15 June 2011
Czech Republic withdraws from US missile defense system
Russia Today


Members and sympathizers of 'Humanist Movement' hold banners as they participate in a protest at Wenceslaw's square in Prague on April 5, 2009 against the project to install a US anti-missile radar station on the second day of US President Barack Obama's official visit

The Czech Republic will not host elements of the controversial antimissile shield. The country did not like the minor role which it was to play in the US defense plan.

Czech Defense Minister Alexandr Vondra said after meeting with US Deputy Secretary of Defense William Lynn that his country wanted to participate in the antimissile system, but “not in this way.”

He added that the Czech Republic is in talks with the US over another possible collaboration on the system.

Prague and Washington signed an agreement on hosting an advanced radar and tracking system in 2008 amid criticism from Russia. The plan was met with public resistance, as many Czechs believed they were taking risks for no reason.

An overhaul of the planned missile defense system was a major part of the so-called reset of the relationship between Russia and the US after Barack Obama became president in 2009. The new plan gave the Czech side a smaller role in the future shield, as an early missile-launch warning outpost.

The issue came back into focus recently after Moscow publicly pointed out that its differences with Washington over the missile shield have not yet been resolved. President Medvedev went as far as warning that, without an agreement, a new arms race may begin and the progress in nuclear arms reduction would be set back.

Russia wants more control over the antimissile shield, which would ensure that the shield will not harm its nuclear deterrence. It offers contribution into creating and maintaining it. The suggestion has been under consideration for several years, with little noticeable progress.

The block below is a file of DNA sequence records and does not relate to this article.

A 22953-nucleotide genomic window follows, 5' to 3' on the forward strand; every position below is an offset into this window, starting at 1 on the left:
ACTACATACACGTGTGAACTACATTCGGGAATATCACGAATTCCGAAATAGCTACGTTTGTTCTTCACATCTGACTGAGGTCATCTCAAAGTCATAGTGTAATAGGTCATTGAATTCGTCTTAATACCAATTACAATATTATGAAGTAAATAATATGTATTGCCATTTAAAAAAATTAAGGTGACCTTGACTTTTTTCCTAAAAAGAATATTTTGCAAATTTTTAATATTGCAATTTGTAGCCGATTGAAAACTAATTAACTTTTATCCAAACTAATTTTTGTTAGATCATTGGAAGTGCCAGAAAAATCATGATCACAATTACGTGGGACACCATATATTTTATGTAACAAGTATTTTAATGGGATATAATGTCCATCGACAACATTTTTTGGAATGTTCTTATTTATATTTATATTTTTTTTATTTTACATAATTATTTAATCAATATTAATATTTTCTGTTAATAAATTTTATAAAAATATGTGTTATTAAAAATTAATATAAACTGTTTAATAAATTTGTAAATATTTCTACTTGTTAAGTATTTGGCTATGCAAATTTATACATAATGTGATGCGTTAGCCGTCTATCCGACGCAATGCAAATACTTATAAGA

The stated goal for creating the system is to prevent states like Iran and North Korea from attacking European countries with their missiles.

Czech activist Jan Tamas, who is against Prague's involvement in the missile-defence shield believes the project will only fuel international tension, unless it involves key powers like Russia and China.

“I believe that there is a better way for true security not only for Europe but for the entire world, and that is building on the international institutions that we have in place… I do not believe that it [the missile-defence shield] is going to make the world safer. On the contrary, it is going to increase tensions with China. It has already made a mess of relations with Russia,” Tamas said. “There is really going to be a lot of tension on the global scale. We should be wise and just start thinking about security mechanisms and structures that will include all big super powers – not just some,” he added.

15 June 2011
Czechs won't host U.S. missile defense computers
Reporting by Jan Lopatka, editing by Tim Pearce


(Reuters) - The Czech Republic will not host shared computers giving early warning of hostile missiles that is part of U.S. missile defense plans, Defense Minister Alexandr Vondra said Wednesday.

The Czechs had been asked to host a missile defense radar system under former President George W. Bush's plans, but the idea was shelved by President Barack Obama's administration in 2009.

The change of plans angered the Czech government which had invested considerable political capital in a project unpopular with the vast majority of the Czech population and in Russia, which saw it as a threat to its nuclear arsenal.

Discussions have taken part since then about a smaller role for the Czech Republic in a revamped U.S. missile defense plan, focused mainly on an early warning data center which would provide near real-time access to information on hostile missiles.

The Defense Ministry said the Czech role in the plan, consisting of two computers installed in Czech army premises, had become unnecessary after NATO decided in 2010 to have an information sharing system for all alliance members.

"In this context we thanked (them) for the previous ... offer and noted that in light of further developments it will not really be needed," Vondra said in a statement after meeting Deputy Defense Secretary William Lynn.

"We will look for other options (as to) how the Czech Republic can join the alliance's system in the future."

Obama and Polish leaders reaffirmed plans during Obama's visit to Warsaw last month for Poland to host SM-3 interceptors from 2018 under the revamped U.S. program.

NATO has invited Russia to take part in the project, which is meant to shield Europe from short and medium-term ballistic missile attack from countries such as Iran.

Moscow is concerned that the plans may undermine its own large nuclear arsenal and wants a bigger say in the deployment.

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